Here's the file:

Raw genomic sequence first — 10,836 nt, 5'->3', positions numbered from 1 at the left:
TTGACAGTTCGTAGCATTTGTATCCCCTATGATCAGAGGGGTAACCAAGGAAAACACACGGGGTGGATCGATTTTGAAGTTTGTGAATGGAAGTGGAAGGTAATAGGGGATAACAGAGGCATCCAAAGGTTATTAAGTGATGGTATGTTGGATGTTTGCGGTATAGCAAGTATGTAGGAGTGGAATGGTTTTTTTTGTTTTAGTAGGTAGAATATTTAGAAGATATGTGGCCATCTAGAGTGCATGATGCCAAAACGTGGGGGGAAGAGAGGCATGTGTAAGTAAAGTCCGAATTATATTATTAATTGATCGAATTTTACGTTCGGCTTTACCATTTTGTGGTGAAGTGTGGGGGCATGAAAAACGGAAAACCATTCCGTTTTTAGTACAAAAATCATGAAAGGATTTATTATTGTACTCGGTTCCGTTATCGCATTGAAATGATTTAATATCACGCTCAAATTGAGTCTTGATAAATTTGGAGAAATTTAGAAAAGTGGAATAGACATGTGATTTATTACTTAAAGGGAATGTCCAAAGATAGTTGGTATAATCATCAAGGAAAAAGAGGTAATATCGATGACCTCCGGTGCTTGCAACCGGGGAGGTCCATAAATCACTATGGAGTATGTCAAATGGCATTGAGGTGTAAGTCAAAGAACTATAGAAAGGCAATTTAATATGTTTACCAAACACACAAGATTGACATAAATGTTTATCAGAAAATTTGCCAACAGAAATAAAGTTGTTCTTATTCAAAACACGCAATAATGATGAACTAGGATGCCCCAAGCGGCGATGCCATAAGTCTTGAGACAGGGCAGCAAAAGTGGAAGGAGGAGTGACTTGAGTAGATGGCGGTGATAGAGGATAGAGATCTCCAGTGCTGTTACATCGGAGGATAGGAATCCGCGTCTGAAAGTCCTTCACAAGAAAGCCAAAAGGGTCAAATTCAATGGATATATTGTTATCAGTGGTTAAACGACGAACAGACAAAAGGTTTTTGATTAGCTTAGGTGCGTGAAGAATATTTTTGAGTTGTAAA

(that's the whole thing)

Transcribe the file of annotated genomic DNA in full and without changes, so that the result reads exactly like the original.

Raw genomic sequence first — 10,836 nt, 5'->3', positions numbered from 1 at the left:
TTGACAGTTCGTAGCATTTGTATCCCCTATGATCAGAGGGGTAACCAAGGAAAACACACGGGGTGGATCGATTTTGAAGTTTGTGAATGGAAGTGGAAGGTAATAGGGGATAACAGAGGCATCCAAAGGTTATTAAGTGATGGTATGTTGGATGTTTGCGGTATAGCAAGTATGTAGGAGTGGAATGGTTTTTTTTGTTTTAGTAGGTAGAATATTTAGAAGATATGTGGCCATCTAGAGTGCATGATGCCAAAACGTGGGGGGAAGAGAGGCATGTGTAAGTAAAGTCCGAATTATATTATTAATTGATCGAATTTTACGTTCGGCTTTACCATTTTGTGGTGAAGTGTGGGGGCATGAAAAACGGAAAACCATTCCGTTTTTAGTACAAAAATCATGAAAGGATTTATTATTGTACTCGGTTCCGTTATCGCATTGAAATGATTTAATATCACGCTCAAATTGAGTCTTGATAAATTTGGAGAAATTTAGAAAAGTGGAATAGACATGTGATTTATTACTTAAAGGGAATGTCCAAAGATAGTTGGTATAATCATCAAGGAAAAAGAGGTAATATCGATGACCTCCGGTGCTTGCAACCGGGGAGGTCCATAAATCACTATGGAGTATGTCAAATGGCATTGAGGTGTAAGTCAAAGAACTATAGAAAGGCAATTTAATATGTTTACCAAACACACAAGATTGACATAAATGTTTATCAGAAAATTTGCCAACAGAAATAAAGTTGTTCTTATTCAAAACACGCAATAATGATGAACTAGGATGCCCCAAGCGGCGATGCCATAAGTCTTGAGACAGGGCAGCAAAAGTGGAAGGAGGAGTGACTTGAGTAGATGGCGGTGATAGAGGATAGAGATCTCCAGTGCTGTTACATCGGAGGATAGGAATCCGCGTCTGAAAGTCCTTCACAAGAAAGCCAAAAGGGTCAAATTCAATGGATATATTGTTATCAGTGGTTAAACGACGAACAGACAAAAGGTTTTTGATTAGCTTAGGTGCGTGAAGAATATTTTTGAGTTGTAAA